By Jack Rightmyer
When Abe came into our life in September 2009, Judy and I were still grieving the sudden death of our dog Wyatt six months earlier. “I’m not so sure I want a dog yet,” I said to my wife. I reluctantly went along with her to meet some new pups that had just arrived from Georgia and were up for adoption. When Judy picked up the 10-week-old Great Pyrenees-golden retriever named Abe, we immediately fell for him, especially when he cuddled softly into Judy’s neck.
Abe was an adorably cute puppy. From the start, he had the temperament of a therapy dog, friendly to everyone he met and loving each dog he encountered. Judy and I have real passion for the outdoors, biking, hiking, cross-country skiing and spending weekends at our camp on Loon Lake in Chestertown. All Abe wanted to do was to be outside with us.
Together the three of us hiked High Peaks, went on long adventures into the Pharaoh Mountain Wilderness and explored the Adirondacks.
On our relaxing summer days at camp, Abe loved jumping off our dock far out into the lake to retrieve a thrown stick. He would do that for hours if we let him.
A great thing about hiking with a dog is how they let strangers start a conversation. “What kind of dog is that?” “What’s his name?” “How old is he?” “Can I give him a treat?”
One of his favorite trips was our yearly cross-country ski into the Santanoni Great Camp. Abe would get so happy in the snow he would often just run around in circles beaming with an enormous smile. “He’s doing a zoomy,” my granddaughter Maggie would scream with joy.
It was a March 2019 ski into Santanoni when we first noticed Abe was showing his age. He had no problem making it to the camp, but he was laboring the last two miles. “It’s probably because we’re skiing and he needs to run much of the way,” I said. But that summer he also struggled getting down the rocks on our descent from Crane Mountain, which he had climbed many times before without difficulty.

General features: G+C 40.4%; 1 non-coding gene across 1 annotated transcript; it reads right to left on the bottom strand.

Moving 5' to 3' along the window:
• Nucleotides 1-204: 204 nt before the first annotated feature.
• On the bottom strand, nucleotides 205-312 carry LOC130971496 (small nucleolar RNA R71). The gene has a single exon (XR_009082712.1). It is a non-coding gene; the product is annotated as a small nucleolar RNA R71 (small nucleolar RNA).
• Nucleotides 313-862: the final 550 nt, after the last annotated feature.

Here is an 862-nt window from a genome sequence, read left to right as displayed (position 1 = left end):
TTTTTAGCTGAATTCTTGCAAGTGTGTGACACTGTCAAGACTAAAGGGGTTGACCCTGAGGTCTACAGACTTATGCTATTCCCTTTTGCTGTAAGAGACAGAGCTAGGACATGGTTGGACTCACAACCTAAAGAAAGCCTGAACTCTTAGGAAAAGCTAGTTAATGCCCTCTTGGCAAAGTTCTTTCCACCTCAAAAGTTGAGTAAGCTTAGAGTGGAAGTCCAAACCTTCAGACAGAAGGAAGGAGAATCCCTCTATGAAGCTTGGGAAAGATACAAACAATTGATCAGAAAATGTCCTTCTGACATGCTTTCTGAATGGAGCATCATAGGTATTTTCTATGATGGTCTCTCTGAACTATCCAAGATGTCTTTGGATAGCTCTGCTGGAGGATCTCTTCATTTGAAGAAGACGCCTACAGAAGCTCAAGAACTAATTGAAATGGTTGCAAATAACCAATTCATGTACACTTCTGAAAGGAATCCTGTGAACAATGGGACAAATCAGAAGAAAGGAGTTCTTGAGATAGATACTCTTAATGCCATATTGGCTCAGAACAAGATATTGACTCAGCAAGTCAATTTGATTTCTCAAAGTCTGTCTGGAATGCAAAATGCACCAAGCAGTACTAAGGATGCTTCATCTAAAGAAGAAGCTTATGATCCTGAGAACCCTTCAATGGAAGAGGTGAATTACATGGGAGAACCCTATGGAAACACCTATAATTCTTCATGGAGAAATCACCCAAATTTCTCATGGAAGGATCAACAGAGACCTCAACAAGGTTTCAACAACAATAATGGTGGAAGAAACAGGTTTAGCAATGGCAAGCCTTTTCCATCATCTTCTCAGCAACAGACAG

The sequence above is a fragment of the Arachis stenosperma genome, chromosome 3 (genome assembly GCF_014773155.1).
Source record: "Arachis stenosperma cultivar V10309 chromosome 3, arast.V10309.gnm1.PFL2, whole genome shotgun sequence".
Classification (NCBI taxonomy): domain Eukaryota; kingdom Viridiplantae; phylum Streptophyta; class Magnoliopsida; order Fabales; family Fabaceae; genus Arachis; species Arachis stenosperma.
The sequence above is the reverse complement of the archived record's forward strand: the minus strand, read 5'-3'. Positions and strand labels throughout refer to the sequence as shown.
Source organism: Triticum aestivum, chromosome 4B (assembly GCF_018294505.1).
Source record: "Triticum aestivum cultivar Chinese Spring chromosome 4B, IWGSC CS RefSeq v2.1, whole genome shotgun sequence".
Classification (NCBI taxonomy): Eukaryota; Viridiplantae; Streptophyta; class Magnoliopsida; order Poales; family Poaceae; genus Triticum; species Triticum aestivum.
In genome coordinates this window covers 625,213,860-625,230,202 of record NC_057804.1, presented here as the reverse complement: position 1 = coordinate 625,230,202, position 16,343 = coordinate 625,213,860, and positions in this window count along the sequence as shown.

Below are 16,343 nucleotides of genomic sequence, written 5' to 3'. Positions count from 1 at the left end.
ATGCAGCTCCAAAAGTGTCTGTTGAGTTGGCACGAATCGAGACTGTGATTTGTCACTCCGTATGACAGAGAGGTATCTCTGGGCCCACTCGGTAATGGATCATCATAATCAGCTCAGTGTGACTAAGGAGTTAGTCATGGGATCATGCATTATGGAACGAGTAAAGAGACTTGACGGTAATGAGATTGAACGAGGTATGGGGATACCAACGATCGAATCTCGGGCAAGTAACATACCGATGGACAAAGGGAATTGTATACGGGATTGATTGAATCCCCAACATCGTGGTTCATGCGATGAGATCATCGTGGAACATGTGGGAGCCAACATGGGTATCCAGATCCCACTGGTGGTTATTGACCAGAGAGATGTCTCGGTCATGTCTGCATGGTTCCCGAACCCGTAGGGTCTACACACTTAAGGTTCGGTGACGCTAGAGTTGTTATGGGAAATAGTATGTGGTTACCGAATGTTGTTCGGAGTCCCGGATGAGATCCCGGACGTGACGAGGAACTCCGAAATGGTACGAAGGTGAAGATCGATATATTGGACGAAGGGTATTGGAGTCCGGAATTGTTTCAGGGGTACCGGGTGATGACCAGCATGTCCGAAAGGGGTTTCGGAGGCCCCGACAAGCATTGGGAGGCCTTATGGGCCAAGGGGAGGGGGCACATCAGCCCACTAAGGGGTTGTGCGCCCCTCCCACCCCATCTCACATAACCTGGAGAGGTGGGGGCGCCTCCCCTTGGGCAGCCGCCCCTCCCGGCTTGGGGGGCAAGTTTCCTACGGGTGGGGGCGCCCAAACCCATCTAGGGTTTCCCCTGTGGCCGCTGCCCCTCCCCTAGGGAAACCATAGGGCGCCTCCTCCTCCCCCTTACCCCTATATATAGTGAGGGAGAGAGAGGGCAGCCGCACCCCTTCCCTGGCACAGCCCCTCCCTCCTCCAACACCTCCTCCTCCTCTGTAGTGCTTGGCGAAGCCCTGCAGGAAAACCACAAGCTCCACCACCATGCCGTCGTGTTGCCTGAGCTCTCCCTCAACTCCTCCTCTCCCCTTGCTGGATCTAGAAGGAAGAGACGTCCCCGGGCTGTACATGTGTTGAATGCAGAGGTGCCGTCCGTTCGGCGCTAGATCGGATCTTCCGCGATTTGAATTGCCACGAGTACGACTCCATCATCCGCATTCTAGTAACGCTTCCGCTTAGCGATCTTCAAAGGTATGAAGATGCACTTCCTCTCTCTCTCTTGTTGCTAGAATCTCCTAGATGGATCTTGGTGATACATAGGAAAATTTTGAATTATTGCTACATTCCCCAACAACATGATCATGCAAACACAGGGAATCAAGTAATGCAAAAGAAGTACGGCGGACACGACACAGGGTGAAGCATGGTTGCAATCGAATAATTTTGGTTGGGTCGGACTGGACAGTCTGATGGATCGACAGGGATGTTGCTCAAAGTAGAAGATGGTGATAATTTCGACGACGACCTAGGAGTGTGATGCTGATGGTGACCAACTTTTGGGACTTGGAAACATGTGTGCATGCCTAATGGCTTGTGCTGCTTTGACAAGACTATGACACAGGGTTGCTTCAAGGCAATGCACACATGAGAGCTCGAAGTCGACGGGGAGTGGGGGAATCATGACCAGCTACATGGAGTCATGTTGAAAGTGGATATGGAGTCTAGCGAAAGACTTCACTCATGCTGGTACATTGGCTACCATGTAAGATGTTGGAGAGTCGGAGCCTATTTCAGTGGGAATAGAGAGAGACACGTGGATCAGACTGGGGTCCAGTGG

Judy and I realized it was time to scale back activities with Abe. Many big dogs get hip problems as they age, and Abe was no exception. He now receives daily doses of anti-inflammatory medications, and he seems to be doing much better. We also know there are some hikes that are out of his reach, such as a very steep climb or a more than four-mile journey.
Like so many Adirondack hikers, my wife and I love the challenge of climbing the High Peaks and trekking far into the backcountry. Hiking now with our senior dog has introduced us to short and equally beautiful adventures such as along the Chester Challenge trails and to Adirondack fire towers. One of our favorites was the Bald Mountain fire tower near Old Forge last fall, a two-mile round trip with a beautiful view of Second, Third and Fourth Lakes. After, we stopped in the town of Inlet so Abe could swim around to soothe his sore hips.
Abe no longer jumps off our dock at camp, but he still loves to swim and ever so gently kick his legs to stay afloat. Water has always been one of his favorite things so whenever we plan a hike with him today we make sure there’s some water at the end that he can lie down in to cool off.
On hot days in the summer at our camp Abe loves to dig a hole and lay down with his head poking out. It must be comforting. He’ll watch the clouds drift by and the ducks swim in formation, and he is teaching me a valuable lesson about aging. He’s showing me that we will not be able to do all we could before, but if we love the outdoors it will always be part of who we are.
Many dogs never leave their backyard, but Abe has hiked mountains throughout the Adirondacks, the Catskills and Vermont. He’s run on Cape Cod beaches. He has met hundreds of people who have cuddled and loved him. Abe still spends a good portion of every day outside watching the world go by, and with his smile, brings joy to many people.
Abe has lived a rich life.
Send pics of your dog having fun in the Adirondacks to [email protected]
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